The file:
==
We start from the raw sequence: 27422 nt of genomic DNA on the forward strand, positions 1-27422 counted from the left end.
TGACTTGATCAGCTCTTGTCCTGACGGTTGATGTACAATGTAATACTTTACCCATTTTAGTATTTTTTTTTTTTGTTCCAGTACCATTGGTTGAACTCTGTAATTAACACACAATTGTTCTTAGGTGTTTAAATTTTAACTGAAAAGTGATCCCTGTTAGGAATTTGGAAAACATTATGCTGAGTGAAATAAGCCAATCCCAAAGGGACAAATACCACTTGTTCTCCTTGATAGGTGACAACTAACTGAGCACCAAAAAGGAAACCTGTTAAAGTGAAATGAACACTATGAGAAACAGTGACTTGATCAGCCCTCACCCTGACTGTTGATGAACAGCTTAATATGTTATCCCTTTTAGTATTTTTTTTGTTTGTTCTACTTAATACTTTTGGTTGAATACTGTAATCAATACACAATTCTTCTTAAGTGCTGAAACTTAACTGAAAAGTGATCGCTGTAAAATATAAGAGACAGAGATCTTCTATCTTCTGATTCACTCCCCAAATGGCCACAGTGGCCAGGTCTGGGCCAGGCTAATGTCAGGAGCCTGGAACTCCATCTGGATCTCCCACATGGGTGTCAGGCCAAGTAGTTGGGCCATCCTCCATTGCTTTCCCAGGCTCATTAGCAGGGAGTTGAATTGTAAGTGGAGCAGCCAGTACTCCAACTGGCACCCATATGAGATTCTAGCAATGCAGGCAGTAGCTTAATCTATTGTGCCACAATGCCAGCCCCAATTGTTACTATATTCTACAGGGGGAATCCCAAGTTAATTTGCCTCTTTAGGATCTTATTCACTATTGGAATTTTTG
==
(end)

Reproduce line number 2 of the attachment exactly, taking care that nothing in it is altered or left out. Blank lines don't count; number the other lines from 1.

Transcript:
TGACTTGATCAGCTCTTGTCCTGACGGTTGATGTACAATGTAATACTTTACCCATTTTAGTATTTTTTTTTTTTGTTCCAGTACCATTGGTTGAACTCTGTAATTAACACACAATTGTTCTTAGGTGTTTAAATTTTAACTGAAAAGTGATCCCTGTTAGGAATTTGGAAAACATTATGCTGAGTGAAATAAGCCAATCCCAAAGGGACAAATACCACTTGTTCTCCTTGATAGGTGACAACTAACTGAGCACCAAAAAGGAAACCTGTTAAAGTGAAATGAACACTATGAGAAACAGTGACTTGATCAGCCCTCACCCTGACTGTTGATGAACAGCTTAATATGTTATCCCTTTTAGTATTTTTTTTGTTTGTTCTACTTAATACTTTTGGTTGAATACTGTAATCAATACACAATTCTTCTTAAGTGCTGAAACTTAACTGAAAAGTGATCGCTGTAAAATATAAGAGACAGAGATCTTCTATCTTCTGATTCACTCCCCAAATGGCCACAGTGGCCAGGTCTGGGCCAGGCTAATGTCAGGAGCCTGGAACTCCATCTGGATCTCCCACATGGGTGTCAGGCCAAGTAGTTGGGCCATCCTCCATTGCTTTCCCAGGCTCATTAGCAGGGAGTTGAATTGTAAGTGGAGCAGCCAGTACTCCAACTGGCACCCATATGAGATTCTAGCAATGCAGGCAGTAGCTTAATCTATTGTGCCACAATGCCAGCCCCAATTGTTACTATATTCTACAGGGGGAATCCCAAGTTAATTTGCCTCTTTAGGATCTTATTCACTATTGGAATTTTTG